STILL ON TRACK: Tegan Harrison (far left) says the deaths of (from left) Carly-Mae Pye, Caitlin Forrest and Desiree Gill will not deter other female jockeys.
STILL ON TRACK: Tegan Harrison (far left) says the deaths of (from left) Carly-Mae Pye, Caitlin Forrest and Desiree Gill will not deter other female jockeys. Noel Pascoe

Death of colleagues won't stop jockeys

STAR jockey Tegan Harrison says the recent tragic death of two female riders will not deter her and her colleagues from saddling up.

The racing industry was rocked last week by the deaths of Carly-Mae Pye in Rockhampton and Caitlin Forrest in South Australia in riding accidents.

Ms Harrison, who has enjoyed great success at Sunshine Coast racetrack Corbould Park, said the dual tragedies had taken their toll, but it was unfair to suggest the deaths had been in some part due to the fact both riders were women.

"If you go deep and look into circumstances surrounding the falls, it's not been through a lack of strength or anything like that that could be a comparison between men and women," said Ms Harrison, fresh from a second and a fourth place at Doomben yesterday.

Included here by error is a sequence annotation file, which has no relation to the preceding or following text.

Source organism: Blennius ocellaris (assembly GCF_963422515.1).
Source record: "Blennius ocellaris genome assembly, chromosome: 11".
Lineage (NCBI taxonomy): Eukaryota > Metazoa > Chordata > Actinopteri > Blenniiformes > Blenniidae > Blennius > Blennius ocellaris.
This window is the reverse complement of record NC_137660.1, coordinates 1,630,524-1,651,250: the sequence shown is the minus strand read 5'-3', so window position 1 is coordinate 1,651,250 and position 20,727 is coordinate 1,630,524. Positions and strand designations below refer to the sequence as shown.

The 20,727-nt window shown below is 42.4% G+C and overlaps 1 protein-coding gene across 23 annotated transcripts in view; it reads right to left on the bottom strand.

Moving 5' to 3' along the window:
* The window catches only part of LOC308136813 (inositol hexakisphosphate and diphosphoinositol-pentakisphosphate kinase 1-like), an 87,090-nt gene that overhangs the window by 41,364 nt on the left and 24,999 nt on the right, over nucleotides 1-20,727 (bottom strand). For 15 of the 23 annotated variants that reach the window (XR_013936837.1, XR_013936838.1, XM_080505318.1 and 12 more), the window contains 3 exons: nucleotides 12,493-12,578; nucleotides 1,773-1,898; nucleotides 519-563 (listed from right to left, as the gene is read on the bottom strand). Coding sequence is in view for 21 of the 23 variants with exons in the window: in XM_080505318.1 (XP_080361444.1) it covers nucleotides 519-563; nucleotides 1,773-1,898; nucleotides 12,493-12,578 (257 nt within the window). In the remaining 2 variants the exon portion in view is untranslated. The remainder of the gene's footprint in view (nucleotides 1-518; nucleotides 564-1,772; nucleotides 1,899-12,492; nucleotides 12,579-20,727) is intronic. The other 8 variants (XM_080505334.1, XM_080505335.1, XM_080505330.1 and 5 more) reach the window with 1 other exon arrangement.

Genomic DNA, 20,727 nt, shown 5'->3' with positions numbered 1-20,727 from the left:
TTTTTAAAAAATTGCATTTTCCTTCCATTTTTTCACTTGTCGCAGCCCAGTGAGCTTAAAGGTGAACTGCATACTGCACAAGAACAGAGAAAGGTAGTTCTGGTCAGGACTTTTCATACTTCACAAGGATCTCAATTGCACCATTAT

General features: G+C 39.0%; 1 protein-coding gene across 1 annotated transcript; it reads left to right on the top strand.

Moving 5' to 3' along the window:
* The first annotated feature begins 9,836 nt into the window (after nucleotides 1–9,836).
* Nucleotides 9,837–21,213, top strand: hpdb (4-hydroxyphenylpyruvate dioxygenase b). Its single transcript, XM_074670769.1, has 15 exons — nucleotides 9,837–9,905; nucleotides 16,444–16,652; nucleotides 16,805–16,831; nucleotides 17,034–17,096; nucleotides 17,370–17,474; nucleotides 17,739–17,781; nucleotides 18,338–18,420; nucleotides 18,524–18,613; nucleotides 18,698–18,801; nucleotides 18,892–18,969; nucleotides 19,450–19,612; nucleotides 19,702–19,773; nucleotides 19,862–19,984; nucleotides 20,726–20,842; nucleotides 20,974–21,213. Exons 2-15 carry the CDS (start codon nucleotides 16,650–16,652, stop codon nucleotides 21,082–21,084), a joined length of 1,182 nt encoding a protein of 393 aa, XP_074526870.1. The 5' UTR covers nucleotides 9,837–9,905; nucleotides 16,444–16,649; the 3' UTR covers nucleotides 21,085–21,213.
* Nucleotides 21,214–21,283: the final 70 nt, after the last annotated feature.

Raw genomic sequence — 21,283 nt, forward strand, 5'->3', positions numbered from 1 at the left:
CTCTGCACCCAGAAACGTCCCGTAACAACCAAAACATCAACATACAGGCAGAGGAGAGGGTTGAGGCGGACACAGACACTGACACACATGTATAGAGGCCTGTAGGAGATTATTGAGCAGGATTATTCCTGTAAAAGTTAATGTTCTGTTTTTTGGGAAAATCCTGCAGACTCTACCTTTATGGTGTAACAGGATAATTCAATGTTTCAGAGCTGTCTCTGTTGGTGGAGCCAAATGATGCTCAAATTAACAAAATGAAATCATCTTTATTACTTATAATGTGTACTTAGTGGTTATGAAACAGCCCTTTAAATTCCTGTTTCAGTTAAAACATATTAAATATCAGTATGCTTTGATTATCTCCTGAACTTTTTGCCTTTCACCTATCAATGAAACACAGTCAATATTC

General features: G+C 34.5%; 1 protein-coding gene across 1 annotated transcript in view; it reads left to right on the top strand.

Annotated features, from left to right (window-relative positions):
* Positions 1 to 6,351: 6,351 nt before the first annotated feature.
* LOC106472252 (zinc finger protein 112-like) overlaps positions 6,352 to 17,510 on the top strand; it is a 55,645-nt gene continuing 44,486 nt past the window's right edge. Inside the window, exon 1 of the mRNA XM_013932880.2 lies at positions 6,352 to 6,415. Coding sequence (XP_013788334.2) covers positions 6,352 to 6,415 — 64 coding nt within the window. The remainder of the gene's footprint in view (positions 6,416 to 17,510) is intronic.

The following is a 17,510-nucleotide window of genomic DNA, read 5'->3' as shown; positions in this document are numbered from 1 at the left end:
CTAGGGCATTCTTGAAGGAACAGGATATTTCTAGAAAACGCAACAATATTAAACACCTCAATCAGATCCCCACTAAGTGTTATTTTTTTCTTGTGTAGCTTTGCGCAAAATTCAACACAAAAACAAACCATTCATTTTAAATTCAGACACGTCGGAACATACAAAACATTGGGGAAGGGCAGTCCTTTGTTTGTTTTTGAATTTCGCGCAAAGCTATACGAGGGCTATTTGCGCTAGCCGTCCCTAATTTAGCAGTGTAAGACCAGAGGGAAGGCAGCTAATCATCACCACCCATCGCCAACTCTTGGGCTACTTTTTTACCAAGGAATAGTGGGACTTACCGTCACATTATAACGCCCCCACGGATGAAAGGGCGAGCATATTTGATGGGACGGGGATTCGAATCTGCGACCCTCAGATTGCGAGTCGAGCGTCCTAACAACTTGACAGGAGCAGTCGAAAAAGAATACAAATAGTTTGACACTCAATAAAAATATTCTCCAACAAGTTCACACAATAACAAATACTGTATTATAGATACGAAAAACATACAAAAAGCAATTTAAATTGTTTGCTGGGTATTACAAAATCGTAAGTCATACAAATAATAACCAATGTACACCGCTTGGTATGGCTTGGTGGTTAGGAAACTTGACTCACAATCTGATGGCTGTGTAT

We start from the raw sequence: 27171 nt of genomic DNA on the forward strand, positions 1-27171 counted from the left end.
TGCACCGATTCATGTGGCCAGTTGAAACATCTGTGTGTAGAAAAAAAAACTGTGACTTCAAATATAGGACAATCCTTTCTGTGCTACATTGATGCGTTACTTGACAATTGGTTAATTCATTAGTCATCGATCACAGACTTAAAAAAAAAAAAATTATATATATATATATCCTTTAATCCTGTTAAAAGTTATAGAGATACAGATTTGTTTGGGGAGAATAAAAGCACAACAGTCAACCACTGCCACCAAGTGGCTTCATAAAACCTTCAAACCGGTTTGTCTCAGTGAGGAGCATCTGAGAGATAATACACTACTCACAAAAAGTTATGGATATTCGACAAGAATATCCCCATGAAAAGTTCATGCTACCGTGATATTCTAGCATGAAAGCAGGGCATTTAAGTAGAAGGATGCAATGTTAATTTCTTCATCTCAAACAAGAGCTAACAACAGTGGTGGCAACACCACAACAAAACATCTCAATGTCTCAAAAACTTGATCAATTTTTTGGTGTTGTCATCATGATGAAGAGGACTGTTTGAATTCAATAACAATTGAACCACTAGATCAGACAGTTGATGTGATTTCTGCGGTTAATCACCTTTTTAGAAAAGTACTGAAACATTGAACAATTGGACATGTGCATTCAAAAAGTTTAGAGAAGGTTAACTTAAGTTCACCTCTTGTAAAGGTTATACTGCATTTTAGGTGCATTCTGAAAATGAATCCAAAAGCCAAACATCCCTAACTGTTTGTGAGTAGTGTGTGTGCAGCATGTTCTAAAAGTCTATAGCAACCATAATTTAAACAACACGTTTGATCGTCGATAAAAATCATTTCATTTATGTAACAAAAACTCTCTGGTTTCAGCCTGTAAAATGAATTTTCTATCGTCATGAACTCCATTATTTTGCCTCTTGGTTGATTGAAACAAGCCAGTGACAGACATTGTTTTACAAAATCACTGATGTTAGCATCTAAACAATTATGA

Ms Harrison said she had experienced her fair share of loss, both on and off the track - none more painful than the loss of close friend Desiree Gill, who died after a fall at Corbould Park in November last year.

But Ms Harrison said tragedy would not stop passionate jockeys from riding.

"If you're doing something you love - and it doesn't matter what you do - there's risks with everything you do," she said.

"Some people don't understand the thrill of racing and how fortunate enough we are to ride.

"It definitely brings the racing community tighter together when something like this happens.

"Everyone's a little bit softer with each other and looks out for each other a bit."

Racing Queensland chief executive Darren Condon said he did not believe there was any explanation for the recent deaths other than them being unfortunate accidents.

He said females made up 63% of Racing Queensland's apprentice ranks.

"Sadly, both women were injured in what were really two freak accidents," Mr Condon said.

"A lot of women have made massive inroads in the industry, particularly as jockeys, and this obviously highlights it (the dangers of horse racing). It's probably one of the few jobs where you go to work and an ambulance follows you around while you work."

Ms Harrison said she could not see any dramatic issues with country racing regulations, although she had noticed a difference in the tracks over the past week, with much softer surfaces easing some of the risk of serious injury.

"I feel that the surfaces we are racing on are too hard at times, in my opinion," Ms Harrison said.

"The tracks aren't getting enough water, but in saying that, some horses are better suited to hard tracks.

"At the end of the day, these deaths are just tragic accidents."



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